AOGCC Reaches out to AK Contractors for Orphan Well Plugging Program. 

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Today’s Key Takeaways:  AOGCC announces Orphan Well Plugging Program for contractors.   JPMorgan sees oil at $150.  China buying/selling Russian natural gas for a profit.  Large U.S. Driller moves into LNG.   More gold in Southcentral Alaska.  AXPC asks Biden/Congress to “open arms” to LNG exports. 


AOGCC Orphan Well Plugging and Remediation Program


 Alaska Oil and Gas Conservation Commission 
Orphan Well Plugging and Remediation Program 
RFP for Construction Manager/General Contractor

 The Northern Region State of Alaska Department of Transportation and Public Facilities (Department), Construction Section is seeking a Construction Manager/General Contractor (CMGC) to assist the Department during pre-decommissioning planning and execution of the Alaska Oil and Gas Conservation Commission (AOGCC) Orphan Well Plugging and Remediation Program (Project).


 The objective of the Project is to identify, plug and abandon, and remediate all orphan wells and sites within the State of Alaska.  Accompanying goals are methane monitoring and reduction through source control, and identification and remediation of any contamination occurring to surface and groundwater.  

The Project is funded through a grant from the Federal Department of the Interior (DOI).

 Meeting information

 The Department in coordination with AOGCC will hold a VIRTUAL meeting on September 22nd, 2022, from 2:00 – 3:00 PM to learn more about the contractor selection process, CMGC, and the Orphan Well Plugging and Remediation Program.

 Meeting login information: 

Join Zoom Meeting

Meeting ID: 816 6319 1965
Passcode: 359505

 For technical questions contact:

Bryan McLellan
IIJA Orphan Wells Project Manager
Alaska Oil & Gas Conservation Commission
Tel: 907-793-1226

 For CMGC related questions contact:
Lauren Little, P.E.
Project Manager
Alaska Department of Transportation and Public Facilities
Tel: 907-378-5911


JPMorgan Sees Oil Prices Climbing as Alternatives Fall Short
Ilena Peng, Lisa Abramowicz, Bloomberg, September 13, 2022

  • Renewable, coal and gas supplies insufficient to replace crude
  • JPMorgan’s Malek reiterates bank’s $150-a-barrel forecast

Oil prices will be pushed higher as demand outpaces supply and alternative energy sources such as natural gas and renewables fail to plug the gap, according to JPMorgan Chase & Co.

Christyan Malek, the bank’s global head of energy strategy, reiterated his $150-a-barrel price forecast during an interview with Bloomberg TV on Tuesday.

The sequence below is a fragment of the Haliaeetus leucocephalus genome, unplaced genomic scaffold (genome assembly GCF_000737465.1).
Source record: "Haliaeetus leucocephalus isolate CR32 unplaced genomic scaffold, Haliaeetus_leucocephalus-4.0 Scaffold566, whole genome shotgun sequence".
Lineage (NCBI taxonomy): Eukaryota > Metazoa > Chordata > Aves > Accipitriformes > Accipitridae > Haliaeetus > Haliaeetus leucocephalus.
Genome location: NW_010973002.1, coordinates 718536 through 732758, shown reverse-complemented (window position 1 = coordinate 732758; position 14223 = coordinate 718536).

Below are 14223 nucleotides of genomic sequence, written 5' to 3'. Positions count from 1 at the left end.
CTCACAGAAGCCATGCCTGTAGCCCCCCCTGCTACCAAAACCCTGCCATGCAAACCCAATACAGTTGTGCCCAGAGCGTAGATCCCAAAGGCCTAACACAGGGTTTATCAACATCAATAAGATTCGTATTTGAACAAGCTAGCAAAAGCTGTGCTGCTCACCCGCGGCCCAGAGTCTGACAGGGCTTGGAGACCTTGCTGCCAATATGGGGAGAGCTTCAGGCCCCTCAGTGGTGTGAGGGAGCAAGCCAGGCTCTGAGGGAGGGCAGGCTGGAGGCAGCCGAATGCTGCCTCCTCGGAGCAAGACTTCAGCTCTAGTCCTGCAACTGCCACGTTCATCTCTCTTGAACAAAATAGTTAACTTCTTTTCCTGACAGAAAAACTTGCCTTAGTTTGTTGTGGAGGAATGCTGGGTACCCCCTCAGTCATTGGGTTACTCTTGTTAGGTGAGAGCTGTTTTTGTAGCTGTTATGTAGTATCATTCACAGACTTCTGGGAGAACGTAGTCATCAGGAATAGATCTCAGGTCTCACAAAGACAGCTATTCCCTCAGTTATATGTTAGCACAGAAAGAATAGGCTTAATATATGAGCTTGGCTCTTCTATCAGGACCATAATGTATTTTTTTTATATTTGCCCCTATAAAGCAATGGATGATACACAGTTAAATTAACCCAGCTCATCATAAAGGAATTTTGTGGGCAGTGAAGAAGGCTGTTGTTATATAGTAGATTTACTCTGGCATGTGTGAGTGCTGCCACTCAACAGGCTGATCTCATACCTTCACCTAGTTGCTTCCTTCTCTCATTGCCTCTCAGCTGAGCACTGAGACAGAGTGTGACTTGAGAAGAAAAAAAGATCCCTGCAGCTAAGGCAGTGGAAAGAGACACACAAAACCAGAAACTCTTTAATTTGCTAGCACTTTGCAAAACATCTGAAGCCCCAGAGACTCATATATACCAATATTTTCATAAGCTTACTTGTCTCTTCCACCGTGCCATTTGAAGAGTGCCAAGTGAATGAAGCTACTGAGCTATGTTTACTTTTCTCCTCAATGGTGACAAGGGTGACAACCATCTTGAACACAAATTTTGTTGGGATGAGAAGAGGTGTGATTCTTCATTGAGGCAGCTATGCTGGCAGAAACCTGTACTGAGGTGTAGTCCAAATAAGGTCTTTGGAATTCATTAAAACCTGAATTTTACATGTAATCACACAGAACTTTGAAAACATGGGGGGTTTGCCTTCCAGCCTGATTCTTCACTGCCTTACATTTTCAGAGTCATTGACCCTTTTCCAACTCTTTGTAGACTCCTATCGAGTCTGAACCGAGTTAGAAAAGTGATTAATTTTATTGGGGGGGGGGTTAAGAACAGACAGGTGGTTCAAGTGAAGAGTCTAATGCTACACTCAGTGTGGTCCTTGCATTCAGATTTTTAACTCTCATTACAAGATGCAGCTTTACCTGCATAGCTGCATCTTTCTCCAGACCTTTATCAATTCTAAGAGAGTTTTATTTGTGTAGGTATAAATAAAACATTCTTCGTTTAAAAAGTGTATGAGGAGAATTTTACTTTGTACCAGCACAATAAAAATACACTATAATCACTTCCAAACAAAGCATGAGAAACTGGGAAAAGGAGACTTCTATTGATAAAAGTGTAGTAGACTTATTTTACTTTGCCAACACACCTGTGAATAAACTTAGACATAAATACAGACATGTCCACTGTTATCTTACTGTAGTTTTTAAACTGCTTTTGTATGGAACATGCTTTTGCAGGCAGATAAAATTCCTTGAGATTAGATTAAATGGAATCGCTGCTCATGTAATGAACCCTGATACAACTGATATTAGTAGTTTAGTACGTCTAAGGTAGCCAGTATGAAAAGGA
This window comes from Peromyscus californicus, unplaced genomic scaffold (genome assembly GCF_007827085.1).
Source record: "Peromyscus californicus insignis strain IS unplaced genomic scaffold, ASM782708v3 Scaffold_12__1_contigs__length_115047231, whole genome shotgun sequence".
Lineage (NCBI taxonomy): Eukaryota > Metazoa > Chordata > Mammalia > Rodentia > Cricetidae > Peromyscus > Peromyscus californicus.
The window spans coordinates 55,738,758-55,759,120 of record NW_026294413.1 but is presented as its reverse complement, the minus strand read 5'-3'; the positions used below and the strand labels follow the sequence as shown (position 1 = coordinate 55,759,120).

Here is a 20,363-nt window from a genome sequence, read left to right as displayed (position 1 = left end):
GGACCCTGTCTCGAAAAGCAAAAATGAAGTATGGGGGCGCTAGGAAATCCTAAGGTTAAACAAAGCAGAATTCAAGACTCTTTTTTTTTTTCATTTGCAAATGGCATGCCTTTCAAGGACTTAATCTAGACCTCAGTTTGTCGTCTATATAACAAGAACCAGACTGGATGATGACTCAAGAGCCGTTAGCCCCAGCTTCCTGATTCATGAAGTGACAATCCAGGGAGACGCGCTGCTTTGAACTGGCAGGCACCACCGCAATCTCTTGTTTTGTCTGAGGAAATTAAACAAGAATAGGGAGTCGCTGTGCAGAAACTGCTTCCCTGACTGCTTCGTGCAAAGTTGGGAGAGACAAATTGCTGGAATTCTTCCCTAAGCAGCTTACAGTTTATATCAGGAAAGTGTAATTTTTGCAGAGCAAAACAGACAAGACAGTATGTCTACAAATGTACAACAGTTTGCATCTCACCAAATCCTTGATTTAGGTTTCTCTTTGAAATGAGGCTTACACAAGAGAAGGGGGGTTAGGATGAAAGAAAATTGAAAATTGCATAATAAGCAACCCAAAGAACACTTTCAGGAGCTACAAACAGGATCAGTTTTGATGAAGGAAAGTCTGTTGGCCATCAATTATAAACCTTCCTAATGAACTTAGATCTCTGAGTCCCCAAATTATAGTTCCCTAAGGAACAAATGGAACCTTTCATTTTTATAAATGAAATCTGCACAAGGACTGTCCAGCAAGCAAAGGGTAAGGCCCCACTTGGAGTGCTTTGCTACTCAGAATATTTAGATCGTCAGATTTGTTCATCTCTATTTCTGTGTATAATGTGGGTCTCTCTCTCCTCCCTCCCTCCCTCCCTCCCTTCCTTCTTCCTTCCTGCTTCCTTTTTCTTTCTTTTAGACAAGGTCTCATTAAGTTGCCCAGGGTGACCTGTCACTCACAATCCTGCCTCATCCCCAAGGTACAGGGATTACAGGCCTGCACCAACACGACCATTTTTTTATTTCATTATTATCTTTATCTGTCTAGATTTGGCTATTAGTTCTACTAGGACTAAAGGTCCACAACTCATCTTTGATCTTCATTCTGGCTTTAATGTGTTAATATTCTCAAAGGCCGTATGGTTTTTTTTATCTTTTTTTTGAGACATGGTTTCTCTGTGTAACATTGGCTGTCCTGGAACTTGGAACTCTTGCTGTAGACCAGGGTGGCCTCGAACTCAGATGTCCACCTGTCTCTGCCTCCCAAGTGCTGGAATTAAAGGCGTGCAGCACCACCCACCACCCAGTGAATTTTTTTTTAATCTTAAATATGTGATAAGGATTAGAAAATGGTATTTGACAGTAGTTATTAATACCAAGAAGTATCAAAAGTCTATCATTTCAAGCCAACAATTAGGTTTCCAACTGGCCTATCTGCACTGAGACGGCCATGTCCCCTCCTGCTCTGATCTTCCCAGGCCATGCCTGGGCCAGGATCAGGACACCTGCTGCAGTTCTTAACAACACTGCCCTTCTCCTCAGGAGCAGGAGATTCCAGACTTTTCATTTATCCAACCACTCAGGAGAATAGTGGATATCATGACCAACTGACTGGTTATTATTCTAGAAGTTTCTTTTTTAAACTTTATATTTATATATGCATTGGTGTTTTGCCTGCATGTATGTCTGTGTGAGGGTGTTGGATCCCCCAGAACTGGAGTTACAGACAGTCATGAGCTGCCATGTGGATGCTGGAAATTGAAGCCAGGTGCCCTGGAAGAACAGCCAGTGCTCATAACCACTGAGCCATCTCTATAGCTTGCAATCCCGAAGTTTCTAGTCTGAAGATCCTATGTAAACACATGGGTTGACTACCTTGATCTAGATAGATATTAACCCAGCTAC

As global crude output lags demand growth, “we’re back to the same issue, which is how do we meet this energy deficit in the future?,” Malek said. “It can’t be coal, it can’t be gas — we’re maxed out on NG. It’s got to be through solar and wind and then when you’ve gone through that, we still have a major deficit in oil, which basically means that we’re going to see a repricing of oil significantly higher.”

Malek said international oil explorers aren’t spending enough on drilling to replace old reserves, and markets are relying too heavily on OPEC nations to keep the world amply supplied. On the demand side of the equation, Chinese demand probably will see a resurgence once pandemic-related lockdowns are lifted, he noted


American Energy Society, September 12, 2022:

Special report: China is buying a lot of Russian natural gas (+29% y/y). This is not to be confused with pipeline LNG from Russia to China, which has also increased about 63%. Why? China has lower demand for energy due to a broad, macro-economic downturn. It appears that China is buying the Russian LNG at a discount and reselling it as “Chinese LNG” to Europe at marked-up prices. For instance, China’s JOVO Group and Sinopec, big LNG traders, recently sold cargoes of LNG to European buyers, and the latter acknowledged in an earnings call that it has been “channeling excess LNG to international markets.” (Russia has discounted the price by 50%, yet is still making a profit.)

This Large U.S. Driller Just Made A Big Move Into LNG
David Messler, OilPrice.Com, September 12, 2022

  • Devon Energy announced its participation in Delfin Midstream last week.
  • Delfin says that it is on schedule to make the FID on the first FLNG vessel by the end of this year.
  • Devon’s move to buy into Delfin Midstream is a well-managed risk that it can certainly afford.